Twentieth Century – final third

The Interstate Highway System is intended to tie the major cities of the United States together. In St. Louis this also necessitates crossing the Mississippi River to connect the city with Chicago, Indianapolis, Louisville, and the rest of the Eastern portion of the country.

They built one bridge. Three interstates — I 70, I 55, and I 64 a.k.a. US 40 — converge in downtown St. Louis and skim across this steel deck girder bridge together.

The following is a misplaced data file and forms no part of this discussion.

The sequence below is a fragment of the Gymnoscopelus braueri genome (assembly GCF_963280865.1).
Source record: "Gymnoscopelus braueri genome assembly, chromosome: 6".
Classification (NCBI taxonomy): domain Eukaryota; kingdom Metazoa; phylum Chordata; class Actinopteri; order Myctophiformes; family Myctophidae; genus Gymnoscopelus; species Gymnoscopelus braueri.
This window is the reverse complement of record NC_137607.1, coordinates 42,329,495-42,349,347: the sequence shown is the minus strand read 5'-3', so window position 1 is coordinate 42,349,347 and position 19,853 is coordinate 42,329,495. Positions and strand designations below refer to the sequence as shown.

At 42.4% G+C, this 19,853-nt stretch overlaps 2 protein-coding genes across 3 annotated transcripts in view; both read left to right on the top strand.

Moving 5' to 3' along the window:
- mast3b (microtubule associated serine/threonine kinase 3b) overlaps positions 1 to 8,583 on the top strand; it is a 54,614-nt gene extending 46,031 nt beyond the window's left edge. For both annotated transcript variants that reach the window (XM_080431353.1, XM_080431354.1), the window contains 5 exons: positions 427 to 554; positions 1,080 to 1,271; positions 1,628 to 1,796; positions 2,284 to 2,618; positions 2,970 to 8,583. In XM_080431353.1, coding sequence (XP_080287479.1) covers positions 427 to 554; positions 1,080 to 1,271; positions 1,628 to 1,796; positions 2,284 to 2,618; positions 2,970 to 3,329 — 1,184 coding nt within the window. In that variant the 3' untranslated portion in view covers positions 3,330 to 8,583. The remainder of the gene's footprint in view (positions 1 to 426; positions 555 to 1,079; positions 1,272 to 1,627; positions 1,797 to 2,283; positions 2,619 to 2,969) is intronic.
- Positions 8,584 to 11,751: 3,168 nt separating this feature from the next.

It bears the official name of Bernard F. Dickman Bridge. Don’t ask for directions using that name. Natives, media traffic reporters, and signage will direct you to the Poplar Street Bridge. Opened in 1967 and located a short distance downstream from the landmark Arch, it carries a constant stream of cars, trucks, and motorcycles to and from the city.

Using the bridge for the first time? Drive across it infrequently?

My tip: Be alert to which of the interstate routes you want to follow. Some of the exits are in front of you before you realize you’re over land, not river.

Poplar Street Bridge viewed from upstream. Low winter water.

Poplar Street Bridge viewed from upstream. Low winter water.

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